What Do You Need to Know About Saxenda for Weight Loss?

Dr. Sharon Orrange
Dr. Orrange is an Associate Professor of Clinical Medicine in the Division of Geriatric, Hospitalist and General Internal Medicine at the Keck School of Medicine of USC.
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You may remember people talking about the diabetes drug Victoza (liraglutide) as a weight loss med. (You can check out our previous article on the subject here.)

Well, Victoza with a new name at a higher dose has just been approved by the FDA as Saxenda (liraglutide) for the treatment of obesity.

What is this Saxenda? It’s a higher dose of Victoza, which has been available in the US since 2010 for the treatment of type 2 diabetes. Liraglutide is a glucagon-like peptide-1 (GLP-1) receptor agonist. The dose for obesity is 3.0 mg (Saxenda), in contrast to 1.2 mg or 1.8 mg for diabetes (Victoza).

Saxenda now becomes the fifth available obesity drug in the United States, joining orlistat (Xenical or Alli), Belviq, Qsymia, and Contrave.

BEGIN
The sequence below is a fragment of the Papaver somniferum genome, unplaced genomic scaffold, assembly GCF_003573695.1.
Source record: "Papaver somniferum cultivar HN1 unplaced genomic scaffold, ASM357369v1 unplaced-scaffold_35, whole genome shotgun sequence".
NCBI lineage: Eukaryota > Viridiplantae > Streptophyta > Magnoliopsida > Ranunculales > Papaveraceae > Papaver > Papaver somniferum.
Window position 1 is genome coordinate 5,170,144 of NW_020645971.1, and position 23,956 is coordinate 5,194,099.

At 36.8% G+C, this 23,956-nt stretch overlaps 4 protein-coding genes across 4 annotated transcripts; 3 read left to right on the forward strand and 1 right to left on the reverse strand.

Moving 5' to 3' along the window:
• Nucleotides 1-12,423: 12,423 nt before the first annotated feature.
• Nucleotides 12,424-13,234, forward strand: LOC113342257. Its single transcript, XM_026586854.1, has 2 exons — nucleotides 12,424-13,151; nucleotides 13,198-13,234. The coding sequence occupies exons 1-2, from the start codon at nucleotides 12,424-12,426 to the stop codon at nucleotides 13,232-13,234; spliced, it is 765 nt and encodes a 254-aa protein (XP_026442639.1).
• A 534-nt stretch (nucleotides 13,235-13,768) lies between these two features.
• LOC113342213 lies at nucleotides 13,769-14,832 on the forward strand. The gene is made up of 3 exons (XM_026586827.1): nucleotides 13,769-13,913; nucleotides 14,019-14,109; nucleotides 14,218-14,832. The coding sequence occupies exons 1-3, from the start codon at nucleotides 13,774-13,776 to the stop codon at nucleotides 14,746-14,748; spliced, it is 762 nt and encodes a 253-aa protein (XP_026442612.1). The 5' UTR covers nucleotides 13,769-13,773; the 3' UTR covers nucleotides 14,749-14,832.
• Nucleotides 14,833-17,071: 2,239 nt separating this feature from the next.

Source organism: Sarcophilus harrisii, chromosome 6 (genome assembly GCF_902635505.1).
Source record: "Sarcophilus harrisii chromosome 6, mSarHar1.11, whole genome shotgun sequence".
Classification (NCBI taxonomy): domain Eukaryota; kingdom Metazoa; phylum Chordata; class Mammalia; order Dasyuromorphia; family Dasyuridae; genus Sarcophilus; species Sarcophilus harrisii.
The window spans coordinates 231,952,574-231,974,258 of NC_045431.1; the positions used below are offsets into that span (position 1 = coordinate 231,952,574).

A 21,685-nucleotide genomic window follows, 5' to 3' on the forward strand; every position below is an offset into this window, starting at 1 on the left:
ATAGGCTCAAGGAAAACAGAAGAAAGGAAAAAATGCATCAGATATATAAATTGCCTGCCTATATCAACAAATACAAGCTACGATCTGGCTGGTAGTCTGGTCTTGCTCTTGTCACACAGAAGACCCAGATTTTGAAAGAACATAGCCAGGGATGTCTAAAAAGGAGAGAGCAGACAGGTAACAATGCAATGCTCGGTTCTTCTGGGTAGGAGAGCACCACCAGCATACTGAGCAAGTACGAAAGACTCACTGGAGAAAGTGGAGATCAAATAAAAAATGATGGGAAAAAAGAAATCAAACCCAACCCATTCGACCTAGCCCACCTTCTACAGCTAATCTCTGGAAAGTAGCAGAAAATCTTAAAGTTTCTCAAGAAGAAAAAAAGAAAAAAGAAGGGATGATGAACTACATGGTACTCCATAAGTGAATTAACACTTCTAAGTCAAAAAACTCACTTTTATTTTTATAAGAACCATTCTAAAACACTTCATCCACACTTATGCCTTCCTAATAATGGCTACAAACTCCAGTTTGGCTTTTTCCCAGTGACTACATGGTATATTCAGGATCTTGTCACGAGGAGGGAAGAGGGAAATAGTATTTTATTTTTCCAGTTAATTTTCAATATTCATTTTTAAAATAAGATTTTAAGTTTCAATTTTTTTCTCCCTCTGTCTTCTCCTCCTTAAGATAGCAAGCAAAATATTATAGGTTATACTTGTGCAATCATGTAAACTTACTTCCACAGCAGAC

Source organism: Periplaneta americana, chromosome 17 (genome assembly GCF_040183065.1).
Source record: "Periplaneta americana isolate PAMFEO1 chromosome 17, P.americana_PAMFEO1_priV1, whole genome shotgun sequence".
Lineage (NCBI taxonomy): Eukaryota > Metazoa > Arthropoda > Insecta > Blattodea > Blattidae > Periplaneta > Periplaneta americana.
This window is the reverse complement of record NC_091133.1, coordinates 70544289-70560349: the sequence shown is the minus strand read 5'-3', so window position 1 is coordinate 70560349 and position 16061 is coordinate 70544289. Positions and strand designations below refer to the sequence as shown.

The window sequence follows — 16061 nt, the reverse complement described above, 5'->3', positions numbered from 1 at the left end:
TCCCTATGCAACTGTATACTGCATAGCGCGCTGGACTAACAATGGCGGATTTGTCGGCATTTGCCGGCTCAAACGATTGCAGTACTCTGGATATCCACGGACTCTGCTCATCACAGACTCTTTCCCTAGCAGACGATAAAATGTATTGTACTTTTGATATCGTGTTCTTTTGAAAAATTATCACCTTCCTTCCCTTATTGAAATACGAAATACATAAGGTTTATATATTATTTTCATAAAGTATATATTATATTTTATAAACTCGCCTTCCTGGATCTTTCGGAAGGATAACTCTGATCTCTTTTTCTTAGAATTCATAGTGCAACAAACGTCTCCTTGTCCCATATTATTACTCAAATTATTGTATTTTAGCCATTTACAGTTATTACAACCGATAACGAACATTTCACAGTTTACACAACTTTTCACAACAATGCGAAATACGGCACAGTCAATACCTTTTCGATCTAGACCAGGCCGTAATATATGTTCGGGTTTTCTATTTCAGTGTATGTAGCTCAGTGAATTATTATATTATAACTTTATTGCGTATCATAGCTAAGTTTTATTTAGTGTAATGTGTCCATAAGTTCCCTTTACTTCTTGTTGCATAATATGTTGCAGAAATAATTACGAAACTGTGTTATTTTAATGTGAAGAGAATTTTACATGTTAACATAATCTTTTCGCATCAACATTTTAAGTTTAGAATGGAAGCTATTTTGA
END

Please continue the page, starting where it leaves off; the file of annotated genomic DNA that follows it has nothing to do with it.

Ok, give me the warnings: The product will have a boxed warning stating that thyroid C-cell tumors have been seen in rodents, but the risk in humans is unknown. The most common adverse event in people taking Saxenda was nausea and diarrhea, both of which got better over time.

Does Saxenda work? In the largest trial involving 3731 patients, the Saxenda group lost an average 8% of body weight vs 2.6% with placebo at 56 weeks. So, that’s a 16 pound weight loss if you are 200 pounds. One comforting thing is that Saxenda is a higher dose of a drug that’s been around for a while (Victoza) so it’s not a total mystery.

Dr O.

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